Friday, August 5, 2011
Reading the Bible today, several things caught my attention in Genesis.
...the Spirit of God was hovering over the waters.
It made me think of clouds, fog, or mist over the water. That is not right though. Clouds, fog and mist were not created yet (v 6). So what does that mean "the Spirit of God"? I cannot come up with a visual. Calmness? A feeling instead of a physical trait? Love? Fullness? Anticipation? I do not have an answer. God was there though, hovering over the waters.
And there was evening and there was morning - the first day.
I discovered this passage a year of so ago. Evening came before morning. I always thought day came before night, but I am wrong. If the Bible says that evening came first, how does that change my thinking? Maybe this explains my fascination with sunsets. The sun is so vivid in the evening. It is the beginning of the day. Sunset, darkness, and then sunrise.
Sunset is the beginning of the day. Night falls. Rest ensues. The sun rises, brightness fills the world. The rush begins. The morning is the end. By switching this around it means we are rested at the end of the day, morning. Is this so we can do God's work? The light is there pushing us forward, begging for us to get started.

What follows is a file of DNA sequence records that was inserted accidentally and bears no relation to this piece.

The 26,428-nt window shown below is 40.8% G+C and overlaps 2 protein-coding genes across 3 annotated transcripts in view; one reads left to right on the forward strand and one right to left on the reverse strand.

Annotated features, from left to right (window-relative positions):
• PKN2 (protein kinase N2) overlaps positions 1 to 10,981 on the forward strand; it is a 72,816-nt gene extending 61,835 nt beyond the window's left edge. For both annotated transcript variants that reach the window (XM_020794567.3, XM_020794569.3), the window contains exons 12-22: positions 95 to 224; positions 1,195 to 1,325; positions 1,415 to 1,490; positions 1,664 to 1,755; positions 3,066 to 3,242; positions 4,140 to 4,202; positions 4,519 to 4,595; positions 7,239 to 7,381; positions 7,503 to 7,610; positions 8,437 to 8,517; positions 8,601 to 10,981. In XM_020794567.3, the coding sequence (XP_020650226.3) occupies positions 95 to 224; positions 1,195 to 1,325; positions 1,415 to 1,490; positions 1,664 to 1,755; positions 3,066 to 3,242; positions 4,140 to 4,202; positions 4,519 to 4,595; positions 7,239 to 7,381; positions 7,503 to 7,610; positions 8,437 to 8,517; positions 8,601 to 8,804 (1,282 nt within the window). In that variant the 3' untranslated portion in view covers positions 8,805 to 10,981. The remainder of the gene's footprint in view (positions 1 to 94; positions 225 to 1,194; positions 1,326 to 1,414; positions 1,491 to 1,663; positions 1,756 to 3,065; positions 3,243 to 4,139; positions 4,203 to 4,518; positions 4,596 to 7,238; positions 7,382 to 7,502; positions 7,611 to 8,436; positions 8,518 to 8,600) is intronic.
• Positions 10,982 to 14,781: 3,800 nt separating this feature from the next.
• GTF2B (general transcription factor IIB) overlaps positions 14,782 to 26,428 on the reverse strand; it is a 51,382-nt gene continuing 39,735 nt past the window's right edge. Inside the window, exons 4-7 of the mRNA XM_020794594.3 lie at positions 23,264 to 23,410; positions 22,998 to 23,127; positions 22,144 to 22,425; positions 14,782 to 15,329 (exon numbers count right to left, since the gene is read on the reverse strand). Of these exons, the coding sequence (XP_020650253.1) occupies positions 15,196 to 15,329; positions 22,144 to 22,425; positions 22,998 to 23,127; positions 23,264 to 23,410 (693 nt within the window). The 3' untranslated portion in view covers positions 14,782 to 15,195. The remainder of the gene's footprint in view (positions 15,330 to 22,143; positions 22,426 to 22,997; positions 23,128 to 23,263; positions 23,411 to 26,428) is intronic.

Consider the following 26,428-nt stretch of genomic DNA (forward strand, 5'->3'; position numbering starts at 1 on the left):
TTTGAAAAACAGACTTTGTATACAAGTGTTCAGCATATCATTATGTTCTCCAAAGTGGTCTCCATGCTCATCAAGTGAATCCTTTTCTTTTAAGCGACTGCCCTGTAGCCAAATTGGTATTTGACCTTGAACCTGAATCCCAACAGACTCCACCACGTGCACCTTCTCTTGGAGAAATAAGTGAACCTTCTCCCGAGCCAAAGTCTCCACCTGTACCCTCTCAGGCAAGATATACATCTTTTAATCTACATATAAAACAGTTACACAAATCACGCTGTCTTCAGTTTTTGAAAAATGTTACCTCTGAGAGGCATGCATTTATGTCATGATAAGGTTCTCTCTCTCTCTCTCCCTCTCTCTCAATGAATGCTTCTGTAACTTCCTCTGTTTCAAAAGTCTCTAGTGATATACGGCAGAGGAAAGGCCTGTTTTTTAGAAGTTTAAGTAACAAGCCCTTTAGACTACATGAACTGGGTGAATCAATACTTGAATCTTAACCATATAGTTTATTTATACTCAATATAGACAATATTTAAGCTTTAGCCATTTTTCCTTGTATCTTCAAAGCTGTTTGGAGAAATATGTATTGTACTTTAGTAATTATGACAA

...and breathed into his nostrils the breath of life and the man became a living being.
The breath of life. God breathing into Adam. Not like resuscitation because that is breathing into the mouth, but breathing into the nostrils. Like an oxygen mask? Was the air cold or warm? Did Adam immediately come alive or did it take a moment?
I looked up the phrase and it only occurs in Genesis (5 times) and once in Revelations.
God breathed life into the animals and man. When God brought the flood, he planned for all animals on earth to perish. The animal pairs came to the ark and everything on land died. In Revelations, the breath of life enters and they ascend to heaven.
I like the phrase, breath of life. God-given to the animals and man. Breath to live.